People can’t stop talking about the Arizona Cardinals. I’ve seen people refer to the Cardinals offense as the horizontal raid. I’ve seen people say the success is bubbling. I’ve seen people pointing to the schedule whilst saying, “September is hard, October is easy.” It seems that the expected range of outcomes remains as wide as ever. This variance in opinions has encouraged me to breakdown what I believe is happening and what the future looks like for the Arizona offense to lead off this week’s article.
Arizona Cardinals Offense (Sources: Next Gen Stats, Sports Info Solutions, and Sharp Football Stats)
Background: Football is ultimately a simple game. To have the opportunity to throw the ball downfield you must be able to protect long enough for the receivers to get downfield. You can accomplish this goal by having a great offensive line, or by utilizing additional blockers. The Cardinals have a bottom 5 offensive line in adjusted sack rate, and Kyler Murray is throwing the football in 2.66 seconds on average. This time to throw is below league average. This combination would indicate that the Cardinals, offensive line is not good. Honestly, we don’t need data to back this up, but I’m sticking with the program. The Cardinals are putting a tight end on field way below the NFL average, and running backs are running pass routes almost every play. They are not giving time for routes to develop downfield, and it is showing in the statistics. Murray has attempted passes more than 15 yards downfield on 19% of throws. For comparison, Jameis Winston is at 24% and Patrick Mahomes is at 31%.
Projected ROS Outlook: Any NFL team can cover the deep ball if that is what they plan to do. Even the most talent deficient teams can keep offensive players in front of them if you do not threaten them in some way closer to the line of scrimmage. The issue is that unless the Cardinals alter personnel groupings the offensive line is going to continue to struggle. The upcoming schedule truly doesn’t matter. I was down on Murray compared to consensus coming into the 2019 season. As a passer he is making relatively strong decisions and taking what the defense is giving him. It is commendable for a rookie quarterback to be disciplined as he is, but he will not explode unless changes are made, or he start running at a much higher rate. Will there be players within this offense that provide value? Of course! Specifically, Larry Fitzgerald, David Johnson, and Christian Kirk (whoever is the 2nd option behind Fitz) will be season long roster mainstays simply for the target volume. However, don’t expect this team to start winning games, or scoring 30+ points until adjustments are made. The ball is in Kliff Kingsbury’s court to do just that.
This isn’t the AFC North matchup we are familiar with. Up to this point the Steelers have been dreadful in the offensive run game, supported by a ranking of 28th in offensive adjusted line yards. However, they have been elite in pass protection, allowing 4 sacks on the season. It is normal for offensive lines to have a discrepancy in strength between pass protection and rushing success, but a gap this wide is not normal. The Steelers were a top 5 consensus line coming into the year, and that is where I believe they will finish 2019. The Ravens are currently 29th in total defensive DVOA. The Ravens have beaten no one, and while the metrics on the corners remain strong without Jimmy Smith if the Ravens cannot get to Mason Rudolph he will find success. Rudolph looked like a quick decision maker against the Bengals and was deadly accurate. Alternatively, the Ravens are going to be able to score on the Steelers defense. The Steelers have been gashed on the ground and are bottom 10 in generating a pass rush. The Ravens create conflict for the opposition, and the Steelers have no hope of maintaining the line of scrimmage. The total on this game is too low at 44.5.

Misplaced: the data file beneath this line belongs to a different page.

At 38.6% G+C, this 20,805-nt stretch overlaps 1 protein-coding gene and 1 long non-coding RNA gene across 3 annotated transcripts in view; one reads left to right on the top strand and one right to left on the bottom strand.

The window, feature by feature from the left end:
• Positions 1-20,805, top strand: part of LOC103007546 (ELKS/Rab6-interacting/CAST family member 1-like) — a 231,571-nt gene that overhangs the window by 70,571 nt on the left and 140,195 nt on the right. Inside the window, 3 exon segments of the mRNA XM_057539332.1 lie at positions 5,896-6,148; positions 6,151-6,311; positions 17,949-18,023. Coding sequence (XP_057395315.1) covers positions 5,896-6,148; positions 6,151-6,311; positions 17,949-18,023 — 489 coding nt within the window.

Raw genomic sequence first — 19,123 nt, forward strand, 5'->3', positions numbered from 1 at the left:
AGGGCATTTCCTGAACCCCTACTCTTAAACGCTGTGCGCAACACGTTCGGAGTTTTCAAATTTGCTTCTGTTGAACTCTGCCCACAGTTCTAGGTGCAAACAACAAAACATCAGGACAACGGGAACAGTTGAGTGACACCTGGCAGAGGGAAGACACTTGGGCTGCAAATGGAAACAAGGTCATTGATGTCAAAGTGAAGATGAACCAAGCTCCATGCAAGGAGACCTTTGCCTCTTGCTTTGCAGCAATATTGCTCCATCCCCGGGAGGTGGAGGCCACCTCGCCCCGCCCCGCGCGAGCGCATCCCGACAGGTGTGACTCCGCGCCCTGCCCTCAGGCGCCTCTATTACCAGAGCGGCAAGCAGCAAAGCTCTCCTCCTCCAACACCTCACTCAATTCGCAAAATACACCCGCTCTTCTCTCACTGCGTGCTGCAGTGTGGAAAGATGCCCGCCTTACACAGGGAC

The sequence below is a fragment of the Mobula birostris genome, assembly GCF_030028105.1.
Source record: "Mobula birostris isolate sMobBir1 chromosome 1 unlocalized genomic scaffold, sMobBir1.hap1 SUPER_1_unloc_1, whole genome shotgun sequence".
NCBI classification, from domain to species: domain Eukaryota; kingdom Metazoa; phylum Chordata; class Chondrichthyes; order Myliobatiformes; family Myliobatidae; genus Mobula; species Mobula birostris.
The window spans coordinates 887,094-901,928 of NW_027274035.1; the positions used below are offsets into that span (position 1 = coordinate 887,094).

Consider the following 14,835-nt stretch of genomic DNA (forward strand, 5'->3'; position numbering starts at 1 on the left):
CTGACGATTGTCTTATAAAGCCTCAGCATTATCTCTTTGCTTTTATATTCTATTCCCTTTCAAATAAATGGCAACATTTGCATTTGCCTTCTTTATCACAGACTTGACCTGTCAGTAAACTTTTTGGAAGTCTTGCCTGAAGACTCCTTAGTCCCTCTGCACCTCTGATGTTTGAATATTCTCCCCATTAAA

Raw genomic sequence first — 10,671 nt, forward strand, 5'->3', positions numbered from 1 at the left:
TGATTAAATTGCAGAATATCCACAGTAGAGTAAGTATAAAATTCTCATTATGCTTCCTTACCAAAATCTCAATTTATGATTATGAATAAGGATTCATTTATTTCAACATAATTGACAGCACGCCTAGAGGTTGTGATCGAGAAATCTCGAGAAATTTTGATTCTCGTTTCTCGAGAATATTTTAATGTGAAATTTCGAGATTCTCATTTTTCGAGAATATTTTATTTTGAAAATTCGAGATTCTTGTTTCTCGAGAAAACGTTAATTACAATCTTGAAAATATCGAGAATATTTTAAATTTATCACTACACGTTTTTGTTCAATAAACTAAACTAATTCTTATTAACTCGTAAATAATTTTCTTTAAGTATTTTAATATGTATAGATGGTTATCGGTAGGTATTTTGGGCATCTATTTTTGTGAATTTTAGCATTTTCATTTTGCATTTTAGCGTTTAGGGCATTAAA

Bad Jameis Winston (Source: Sports Info Solutions)
Yesterday, I ranked two Bucs pass catchers in the top 20 rest of season rankings. However, I have some concerns about the passing game for week 5. The Bucs have given up 3 or more sacks in every game this season, except for last week against the Rams. The advantage in the Rams game was a 21-0 lead in which the defensive pass rush had to be concerned with the running game bleeding the clock. The Saints front is an entirely difference animal from what the Bucs have seen this season. They are generating pressure on 37.3% of drop backs. The Saints secondary has not been good, but with such concentrated pass game options in the Superdome the Saints have a strong likelihood of forcing Jameis Winston turnovers. His career numbers in New Orleans are not good. Ryan Fitzpatrick was the quarterback in last year’s week 1 stunner. OJ Howard will once again be forced to stay at the line of scrimmage to protect. You won’t be able to sit Mike Evans, or Chris Godwin in season long, but in DFS take into consideration that this isn’t a slam dunk spot.
Los Angeles Chargers Defensive Regression (Source: Football Outsiders and Sports Info Solutions)
In 2018, the Chargers fielded one of the most versatile defensive units in the NFL and it was the driving force behind a 12-win regular season. The same cannot be said for 2019. The team has been decimated by injuries to Derwin James, Melvin Ingram, Adrian Phillips, on and on the list goes. They are currently a bottom 5 defensive unit in DVOA and have faced a relatively light offensive schedule to begin the year. The Broncos run game has an opportunity to find success in week 5 but this blurb is to keep the overall defensive regression in mind moving forward. A team with the offensive firepower to truly take advantage will pop up if this continues.